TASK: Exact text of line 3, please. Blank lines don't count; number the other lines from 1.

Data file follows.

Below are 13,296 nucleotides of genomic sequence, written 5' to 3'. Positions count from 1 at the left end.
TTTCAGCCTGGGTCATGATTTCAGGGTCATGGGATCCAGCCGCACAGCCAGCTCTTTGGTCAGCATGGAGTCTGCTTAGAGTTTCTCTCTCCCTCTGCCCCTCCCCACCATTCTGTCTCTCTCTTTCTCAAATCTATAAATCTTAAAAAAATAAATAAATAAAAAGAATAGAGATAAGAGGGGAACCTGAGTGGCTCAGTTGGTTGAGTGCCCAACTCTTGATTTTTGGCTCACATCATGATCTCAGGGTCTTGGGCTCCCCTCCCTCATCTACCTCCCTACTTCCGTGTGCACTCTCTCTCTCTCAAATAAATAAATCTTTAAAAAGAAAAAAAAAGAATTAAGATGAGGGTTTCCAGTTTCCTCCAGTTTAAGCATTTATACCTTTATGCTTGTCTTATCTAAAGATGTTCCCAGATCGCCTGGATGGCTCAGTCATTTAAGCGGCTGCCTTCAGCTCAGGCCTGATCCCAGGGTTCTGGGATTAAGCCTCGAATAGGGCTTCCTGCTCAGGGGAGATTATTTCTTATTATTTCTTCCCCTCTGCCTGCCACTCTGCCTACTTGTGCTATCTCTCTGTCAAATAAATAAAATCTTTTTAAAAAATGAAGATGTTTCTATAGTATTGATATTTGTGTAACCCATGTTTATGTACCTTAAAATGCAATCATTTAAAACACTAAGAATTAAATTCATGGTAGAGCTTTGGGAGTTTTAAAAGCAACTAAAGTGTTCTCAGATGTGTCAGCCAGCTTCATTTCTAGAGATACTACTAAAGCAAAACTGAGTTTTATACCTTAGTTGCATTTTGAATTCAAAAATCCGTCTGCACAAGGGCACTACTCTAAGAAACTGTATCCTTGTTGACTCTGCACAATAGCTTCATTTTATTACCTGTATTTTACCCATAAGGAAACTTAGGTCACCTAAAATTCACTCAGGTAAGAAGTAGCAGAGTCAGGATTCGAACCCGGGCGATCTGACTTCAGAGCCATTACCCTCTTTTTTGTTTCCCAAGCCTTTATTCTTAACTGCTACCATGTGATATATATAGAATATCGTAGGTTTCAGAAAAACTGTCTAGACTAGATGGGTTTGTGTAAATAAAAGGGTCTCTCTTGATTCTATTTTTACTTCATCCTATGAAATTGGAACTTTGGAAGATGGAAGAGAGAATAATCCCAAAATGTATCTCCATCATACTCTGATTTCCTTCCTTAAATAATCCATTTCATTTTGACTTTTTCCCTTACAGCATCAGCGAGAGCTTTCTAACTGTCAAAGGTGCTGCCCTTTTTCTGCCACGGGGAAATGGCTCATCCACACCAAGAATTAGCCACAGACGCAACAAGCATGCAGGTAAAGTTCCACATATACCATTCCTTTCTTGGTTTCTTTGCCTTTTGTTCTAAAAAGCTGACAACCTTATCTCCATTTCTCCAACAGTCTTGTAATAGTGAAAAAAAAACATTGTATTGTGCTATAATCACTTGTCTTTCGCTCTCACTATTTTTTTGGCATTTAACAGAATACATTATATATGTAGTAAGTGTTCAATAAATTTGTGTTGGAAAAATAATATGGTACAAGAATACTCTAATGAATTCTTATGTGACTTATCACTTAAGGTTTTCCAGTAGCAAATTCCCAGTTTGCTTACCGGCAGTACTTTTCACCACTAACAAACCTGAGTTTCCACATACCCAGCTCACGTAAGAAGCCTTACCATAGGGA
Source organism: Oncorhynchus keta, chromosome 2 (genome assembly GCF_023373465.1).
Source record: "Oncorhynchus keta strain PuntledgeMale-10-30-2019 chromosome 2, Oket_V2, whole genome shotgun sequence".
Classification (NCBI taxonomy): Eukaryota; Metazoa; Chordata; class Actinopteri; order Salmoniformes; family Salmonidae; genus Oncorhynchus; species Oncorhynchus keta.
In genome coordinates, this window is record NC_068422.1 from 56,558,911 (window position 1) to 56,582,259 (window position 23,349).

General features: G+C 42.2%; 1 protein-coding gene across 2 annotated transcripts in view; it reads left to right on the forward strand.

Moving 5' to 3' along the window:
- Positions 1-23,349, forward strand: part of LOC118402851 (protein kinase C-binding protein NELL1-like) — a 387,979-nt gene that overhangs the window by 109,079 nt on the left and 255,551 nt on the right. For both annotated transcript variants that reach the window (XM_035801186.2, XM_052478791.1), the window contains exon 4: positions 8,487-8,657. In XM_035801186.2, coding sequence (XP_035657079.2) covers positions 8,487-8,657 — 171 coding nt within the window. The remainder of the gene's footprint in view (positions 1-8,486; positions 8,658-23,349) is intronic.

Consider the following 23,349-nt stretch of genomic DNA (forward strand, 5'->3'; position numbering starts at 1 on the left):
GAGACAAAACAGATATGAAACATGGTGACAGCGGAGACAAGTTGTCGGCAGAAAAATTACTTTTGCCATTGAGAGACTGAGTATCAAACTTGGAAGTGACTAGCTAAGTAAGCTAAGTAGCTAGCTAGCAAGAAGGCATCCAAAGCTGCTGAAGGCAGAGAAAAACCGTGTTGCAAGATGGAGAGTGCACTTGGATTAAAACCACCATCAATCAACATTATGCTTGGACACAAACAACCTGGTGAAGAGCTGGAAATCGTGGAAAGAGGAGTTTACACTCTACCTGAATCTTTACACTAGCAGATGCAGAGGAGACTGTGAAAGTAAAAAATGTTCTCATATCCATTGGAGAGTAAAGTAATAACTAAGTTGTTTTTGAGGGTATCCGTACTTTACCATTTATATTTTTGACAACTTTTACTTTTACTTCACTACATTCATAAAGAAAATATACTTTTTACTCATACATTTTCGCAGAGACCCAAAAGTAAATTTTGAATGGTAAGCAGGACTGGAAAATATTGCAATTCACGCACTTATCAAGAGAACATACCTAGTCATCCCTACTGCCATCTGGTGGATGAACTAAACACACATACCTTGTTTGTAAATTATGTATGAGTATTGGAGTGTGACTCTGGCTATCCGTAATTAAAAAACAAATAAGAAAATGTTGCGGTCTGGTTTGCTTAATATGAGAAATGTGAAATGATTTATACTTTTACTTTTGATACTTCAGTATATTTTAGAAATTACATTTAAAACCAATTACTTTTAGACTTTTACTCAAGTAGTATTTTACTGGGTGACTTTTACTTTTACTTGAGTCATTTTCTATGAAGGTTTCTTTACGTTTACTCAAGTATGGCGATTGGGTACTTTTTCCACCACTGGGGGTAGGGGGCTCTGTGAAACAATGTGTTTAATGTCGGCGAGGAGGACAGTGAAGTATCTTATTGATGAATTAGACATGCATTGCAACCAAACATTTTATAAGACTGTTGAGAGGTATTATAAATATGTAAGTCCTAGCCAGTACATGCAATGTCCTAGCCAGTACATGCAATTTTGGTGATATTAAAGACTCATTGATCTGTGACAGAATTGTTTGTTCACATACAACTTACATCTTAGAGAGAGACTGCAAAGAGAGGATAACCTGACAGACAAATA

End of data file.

Source organism: Oncorhynchus keta, chromosome 2 (genome assembly GCF_023373465.1).